With more than three months since its outbreak and still no sight of a vaccine, the COVID-19 pandemic is causing anxiety and stress to everyone. People with pre-existing conditions are also affected as the lockdown and surge in patients shifted the focus to those with emergency needs.
Among the people who needed to adapt are those with sleep apnea, a dangerous condition when breathing stops and starts during sleep. Its symptoms include snoring, choking, gasping, sleeping persistently during the day, waking up on the morning with dry mouth or headache. To manage their condition, patients with obstructive sleep apnea use Continuous Positive Airway Pressure (CPAP) machines at night.
However, Dr. Meir Kryger of Yale University said that the use of CPAP can be dangerous as the airflow in its circuits is not designed to filter the air exhaled. The intentional leak that the machine transmits can contaminate the entire room if the patient is infected.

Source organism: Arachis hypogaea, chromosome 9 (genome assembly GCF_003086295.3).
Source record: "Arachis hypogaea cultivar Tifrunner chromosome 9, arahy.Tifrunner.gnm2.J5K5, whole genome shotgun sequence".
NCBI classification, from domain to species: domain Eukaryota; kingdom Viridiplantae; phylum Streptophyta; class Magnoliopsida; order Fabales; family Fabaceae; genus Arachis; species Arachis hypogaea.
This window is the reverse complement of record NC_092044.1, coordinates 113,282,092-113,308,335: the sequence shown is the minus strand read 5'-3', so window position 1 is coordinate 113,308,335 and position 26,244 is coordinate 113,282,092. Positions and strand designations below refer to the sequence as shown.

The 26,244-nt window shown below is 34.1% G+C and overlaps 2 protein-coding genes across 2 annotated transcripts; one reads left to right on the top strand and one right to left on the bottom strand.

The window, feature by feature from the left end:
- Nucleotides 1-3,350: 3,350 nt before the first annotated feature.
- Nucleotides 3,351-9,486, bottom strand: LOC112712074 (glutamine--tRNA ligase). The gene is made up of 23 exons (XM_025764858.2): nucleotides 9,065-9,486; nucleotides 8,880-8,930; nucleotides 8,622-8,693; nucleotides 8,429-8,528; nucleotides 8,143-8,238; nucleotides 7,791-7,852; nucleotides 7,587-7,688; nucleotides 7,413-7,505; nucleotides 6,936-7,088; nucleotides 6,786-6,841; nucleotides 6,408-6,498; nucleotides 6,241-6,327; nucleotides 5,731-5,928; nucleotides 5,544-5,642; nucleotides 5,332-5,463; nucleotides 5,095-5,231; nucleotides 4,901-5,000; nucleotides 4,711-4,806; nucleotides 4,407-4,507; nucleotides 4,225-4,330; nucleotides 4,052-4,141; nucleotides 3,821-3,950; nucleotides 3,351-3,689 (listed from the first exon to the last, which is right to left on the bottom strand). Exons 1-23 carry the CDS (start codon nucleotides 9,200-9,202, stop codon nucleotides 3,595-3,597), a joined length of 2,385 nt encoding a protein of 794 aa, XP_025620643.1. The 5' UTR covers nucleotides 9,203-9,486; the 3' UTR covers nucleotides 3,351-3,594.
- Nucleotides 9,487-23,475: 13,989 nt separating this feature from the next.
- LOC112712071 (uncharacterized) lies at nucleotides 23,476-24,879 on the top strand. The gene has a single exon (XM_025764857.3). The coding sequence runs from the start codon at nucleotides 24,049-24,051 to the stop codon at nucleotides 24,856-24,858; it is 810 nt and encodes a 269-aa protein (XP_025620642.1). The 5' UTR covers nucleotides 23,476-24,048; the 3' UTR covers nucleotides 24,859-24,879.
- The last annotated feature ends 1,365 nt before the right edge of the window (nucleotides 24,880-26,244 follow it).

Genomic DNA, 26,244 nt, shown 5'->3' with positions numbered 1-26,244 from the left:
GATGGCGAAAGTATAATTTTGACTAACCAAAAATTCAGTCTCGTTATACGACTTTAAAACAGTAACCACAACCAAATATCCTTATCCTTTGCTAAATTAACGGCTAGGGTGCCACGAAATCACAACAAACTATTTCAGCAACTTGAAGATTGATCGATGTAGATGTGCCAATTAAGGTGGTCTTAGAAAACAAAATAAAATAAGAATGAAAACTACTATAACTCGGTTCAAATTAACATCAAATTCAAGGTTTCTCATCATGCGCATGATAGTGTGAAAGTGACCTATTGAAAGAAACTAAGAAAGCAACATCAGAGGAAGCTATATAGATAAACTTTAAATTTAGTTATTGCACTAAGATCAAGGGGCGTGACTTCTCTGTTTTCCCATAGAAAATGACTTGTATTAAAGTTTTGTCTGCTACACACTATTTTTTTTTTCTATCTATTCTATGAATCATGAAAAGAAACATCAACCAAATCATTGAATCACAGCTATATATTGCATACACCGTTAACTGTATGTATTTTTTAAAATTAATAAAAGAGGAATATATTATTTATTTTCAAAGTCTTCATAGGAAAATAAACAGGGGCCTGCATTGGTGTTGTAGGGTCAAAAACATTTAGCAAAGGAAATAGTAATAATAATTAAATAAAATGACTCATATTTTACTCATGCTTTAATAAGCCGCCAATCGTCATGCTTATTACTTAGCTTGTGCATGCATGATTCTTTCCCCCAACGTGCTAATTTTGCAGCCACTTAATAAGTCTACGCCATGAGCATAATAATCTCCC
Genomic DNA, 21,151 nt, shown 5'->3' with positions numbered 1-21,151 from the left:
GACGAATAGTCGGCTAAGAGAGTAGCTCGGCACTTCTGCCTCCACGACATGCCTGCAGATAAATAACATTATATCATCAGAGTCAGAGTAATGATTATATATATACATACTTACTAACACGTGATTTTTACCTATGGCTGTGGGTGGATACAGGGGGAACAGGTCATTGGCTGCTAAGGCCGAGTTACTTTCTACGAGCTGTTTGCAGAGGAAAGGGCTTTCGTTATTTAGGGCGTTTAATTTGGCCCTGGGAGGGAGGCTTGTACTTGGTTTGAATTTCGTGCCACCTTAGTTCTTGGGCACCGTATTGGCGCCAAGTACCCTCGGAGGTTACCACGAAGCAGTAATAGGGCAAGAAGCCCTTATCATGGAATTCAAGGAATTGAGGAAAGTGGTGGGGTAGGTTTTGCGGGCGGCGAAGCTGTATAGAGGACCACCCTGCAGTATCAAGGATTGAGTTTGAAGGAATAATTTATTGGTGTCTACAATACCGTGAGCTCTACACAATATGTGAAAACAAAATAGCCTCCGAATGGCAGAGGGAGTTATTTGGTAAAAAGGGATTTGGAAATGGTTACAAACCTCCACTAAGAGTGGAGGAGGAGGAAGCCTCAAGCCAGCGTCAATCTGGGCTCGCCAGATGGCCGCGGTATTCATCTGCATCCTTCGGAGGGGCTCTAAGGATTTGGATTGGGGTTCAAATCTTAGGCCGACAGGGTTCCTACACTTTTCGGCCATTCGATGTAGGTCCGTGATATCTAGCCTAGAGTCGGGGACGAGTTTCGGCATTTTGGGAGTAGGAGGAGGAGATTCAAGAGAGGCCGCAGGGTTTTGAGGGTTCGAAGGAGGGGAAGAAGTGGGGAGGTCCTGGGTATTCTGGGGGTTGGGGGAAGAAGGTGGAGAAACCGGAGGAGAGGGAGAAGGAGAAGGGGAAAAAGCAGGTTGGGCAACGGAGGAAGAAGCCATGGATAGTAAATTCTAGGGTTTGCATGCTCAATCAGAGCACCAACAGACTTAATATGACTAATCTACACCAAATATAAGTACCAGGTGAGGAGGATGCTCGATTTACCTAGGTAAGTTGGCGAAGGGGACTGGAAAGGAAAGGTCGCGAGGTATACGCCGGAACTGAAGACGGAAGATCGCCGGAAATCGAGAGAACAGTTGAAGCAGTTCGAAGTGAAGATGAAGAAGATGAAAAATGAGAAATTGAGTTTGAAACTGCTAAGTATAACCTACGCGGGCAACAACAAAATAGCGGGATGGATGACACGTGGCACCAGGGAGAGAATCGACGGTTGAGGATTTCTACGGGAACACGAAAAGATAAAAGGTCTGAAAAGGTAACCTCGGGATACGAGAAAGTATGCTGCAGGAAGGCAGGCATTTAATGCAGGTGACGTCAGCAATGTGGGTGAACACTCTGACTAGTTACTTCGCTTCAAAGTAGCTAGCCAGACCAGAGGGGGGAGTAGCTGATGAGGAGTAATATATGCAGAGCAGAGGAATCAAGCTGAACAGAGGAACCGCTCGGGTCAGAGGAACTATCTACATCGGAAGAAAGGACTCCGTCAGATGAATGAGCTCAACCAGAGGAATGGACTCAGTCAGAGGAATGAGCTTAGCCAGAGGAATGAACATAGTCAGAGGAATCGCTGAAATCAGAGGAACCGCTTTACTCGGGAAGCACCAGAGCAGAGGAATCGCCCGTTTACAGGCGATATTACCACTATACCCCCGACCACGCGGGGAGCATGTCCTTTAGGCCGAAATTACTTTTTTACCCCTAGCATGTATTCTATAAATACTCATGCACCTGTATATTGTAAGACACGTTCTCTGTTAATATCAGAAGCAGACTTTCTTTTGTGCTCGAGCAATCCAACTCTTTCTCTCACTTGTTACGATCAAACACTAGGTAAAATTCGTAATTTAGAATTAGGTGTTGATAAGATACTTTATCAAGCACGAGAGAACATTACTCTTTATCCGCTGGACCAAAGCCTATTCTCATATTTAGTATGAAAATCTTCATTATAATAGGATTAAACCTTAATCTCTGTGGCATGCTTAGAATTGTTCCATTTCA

So if you have sleep apnea, what do you need to do during this crisis?
We all know that the virus spreads when people are within 6 feet from each other as it is transmitted through respiratory droplets in the air and surfaces. It is therefore important to maintain social distancing at all times. Even if you don’t exhibit the symptoms such as fever, dry cough, or tiredness, you should self-isolate by sleeping alone and using CPAP in a different room at night during this pandemic.
Consult your physician
Although cases are prioritized this time, you should consult your sleep physician for alternative treatment plans to possibly avoid using CPAP since it can increase the aerosolization of COVID-19. You can opt for scheduling a teleconsultation by phone or video platforms regarding your sleep disorder and other preventive measures that must be taken to adjust well.
Clean the machine
Regularly clean your CPAP equipment by changing its filters and accessories based on the manufacturer’s guide. Use humidifiers to keep the tub clean and avoid letting anyone smoke in your home.
Take special care
Maintain hygiene by avoiding to touch MEN (mouth, ears, nose) and washing your hands with soap and water before handling the device and every time you return and leave the bedroom. Keep the room’s surface ventilated by regularly opening the windows and cleaning the room.
It is important to follow all these steps as we try to stay at home and stay healthy during this time of crisis.